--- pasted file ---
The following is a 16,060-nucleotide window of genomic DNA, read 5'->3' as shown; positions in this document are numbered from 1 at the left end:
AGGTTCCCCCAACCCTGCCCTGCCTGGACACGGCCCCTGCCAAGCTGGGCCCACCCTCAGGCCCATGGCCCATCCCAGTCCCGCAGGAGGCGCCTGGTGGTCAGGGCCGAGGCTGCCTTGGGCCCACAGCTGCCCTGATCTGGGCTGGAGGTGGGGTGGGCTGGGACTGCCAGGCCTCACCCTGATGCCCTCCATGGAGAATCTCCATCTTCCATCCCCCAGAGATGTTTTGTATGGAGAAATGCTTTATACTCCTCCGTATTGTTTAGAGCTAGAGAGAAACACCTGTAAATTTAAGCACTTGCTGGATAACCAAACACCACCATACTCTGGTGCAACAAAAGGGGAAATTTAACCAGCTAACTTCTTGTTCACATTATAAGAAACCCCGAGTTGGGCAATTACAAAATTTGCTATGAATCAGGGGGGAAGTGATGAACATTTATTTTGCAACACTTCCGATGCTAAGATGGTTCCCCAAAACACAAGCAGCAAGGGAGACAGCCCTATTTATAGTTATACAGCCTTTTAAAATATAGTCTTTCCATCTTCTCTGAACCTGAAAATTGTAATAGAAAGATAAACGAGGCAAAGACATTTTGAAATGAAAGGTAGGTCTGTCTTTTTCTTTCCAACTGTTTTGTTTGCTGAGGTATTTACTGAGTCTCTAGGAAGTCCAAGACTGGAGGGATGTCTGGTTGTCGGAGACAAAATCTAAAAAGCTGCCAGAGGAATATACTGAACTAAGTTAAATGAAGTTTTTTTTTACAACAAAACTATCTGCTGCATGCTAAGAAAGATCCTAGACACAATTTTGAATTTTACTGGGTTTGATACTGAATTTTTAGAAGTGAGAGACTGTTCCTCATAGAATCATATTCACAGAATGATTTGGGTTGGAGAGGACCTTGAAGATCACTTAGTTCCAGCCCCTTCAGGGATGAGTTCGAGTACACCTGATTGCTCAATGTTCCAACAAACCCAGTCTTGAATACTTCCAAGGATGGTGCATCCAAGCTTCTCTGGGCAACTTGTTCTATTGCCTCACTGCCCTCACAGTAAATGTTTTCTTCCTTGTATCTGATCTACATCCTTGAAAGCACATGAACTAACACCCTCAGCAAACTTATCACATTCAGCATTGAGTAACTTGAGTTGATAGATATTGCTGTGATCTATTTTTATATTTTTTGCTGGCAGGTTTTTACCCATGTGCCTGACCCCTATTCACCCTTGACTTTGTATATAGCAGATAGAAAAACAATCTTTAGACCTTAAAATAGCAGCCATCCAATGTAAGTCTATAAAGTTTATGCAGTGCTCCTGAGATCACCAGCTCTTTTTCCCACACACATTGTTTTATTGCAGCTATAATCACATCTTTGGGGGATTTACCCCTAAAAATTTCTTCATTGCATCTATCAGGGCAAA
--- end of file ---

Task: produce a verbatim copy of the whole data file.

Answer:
The following is a 16,060-nucleotide window of genomic DNA, read 5'->3' as shown; positions in this document are numbered from 1 at the left end:
AGGTTCCCCCAACCCTGCCCTGCCTGGACACGGCCCCTGCCAAGCTGGGCCCACCCTCAGGCCCATGGCCCATCCCAGTCCCGCAGGAGGCGCCTGGTGGTCAGGGCCGAGGCTGCCTTGGGCCCACAGCTGCCCTGATCTGGGCTGGAGGTGGGGTGGGCTGGGACTGCCAGGCCTCACCCTGATGCCCTCCATGGAGAATCTCCATCTTCCATCCCCCAGAGATGTTTTGTATGGAGAAATGCTTTATACTCCTCCGTATTGTTTAGAGCTAGAGAGAAACACCTGTAAATTTAAGCACTTGCTGGATAACCAAACACCACCATACTCTGGTGCAACAAAAGGGGAAATTTAACCAGCTAACTTCTTGTTCACATTATAAGAAACCCCGAGTTGGGCAATTACAAAATTTGCTATGAATCAGGGGGGAAGTGATGAACATTTATTTTGCAACACTTCCGATGCTAAGATGGTTCCCCAAAACACAAGCAGCAAGGGAGACAGCCCTATTTATAGTTATACAGCCTTTTAAAATATAGTCTTTCCATCTTCTCTGAACCTGAAAATTGTAATAGAAAGATAAACGAGGCAAAGACATTTTGAAATGAAAGGTAGGTCTGTCTTTTTCTTTCCAACTGTTTTGTTTGCTGAGGTATTTACTGAGTCTCTAGGAAGTCCAAGACTGGAGGGATGTCTGGTTGTCGGAGACAAAATCTAAAAAGCTGCCAGAGGAATATACTGAACTAAGTTAAATGAAGTTTTTTTTTACAACAAAACTATCTGCTGCATGCTAAGAAAGATCCTAGACACAATTTTGAATTTTACTGGGTTTGATACTGAATTTTTAGAAGTGAGAGACTGTTCCTCATAGAATCATATTCACAGAATGATTTGGGTTGGAGAGGACCTTGAAGATCACTTAGTTCCAGCCCCTTCAGGGATGAGTTCGAGTACACCTGATTGCTCAATGTTCCAACAAACCCAGTCTTGAATACTTCCAAGGATGGTGCATCCAAGCTTCTCTGGGCAACTTGTTCTATTGCCTCACTGCCCTCACAGTAAATGTTTTCTTCCTTGTATCTGATCTACATCCTTGAAAGCACATGAACTAACACCCTCAGCAAACTTATCACATTCAGCATTGAGTAACTTGAGTTGATAGATATTGCTGTGATCTATTTTTATATTTTTTGCTGGCAGGTTTTTACCCATGTGCCTGACCCCTATTCACCCTTGACTTTGTATATAGCAGATAGAAAAACAATCTTTAGACCTTAAAATAGCAGCCATCCAATGTAAGTCTATAAAGTTTATGCAGTGCTCCTGAGATCACCAGCTCTTTTTCCCACACACATTGTTTTATTGCAGCTATAATCACATCTTTGGGGGATTTACCCCTAAAAATTTCTTCATTGCATCTATCAGGGCAAA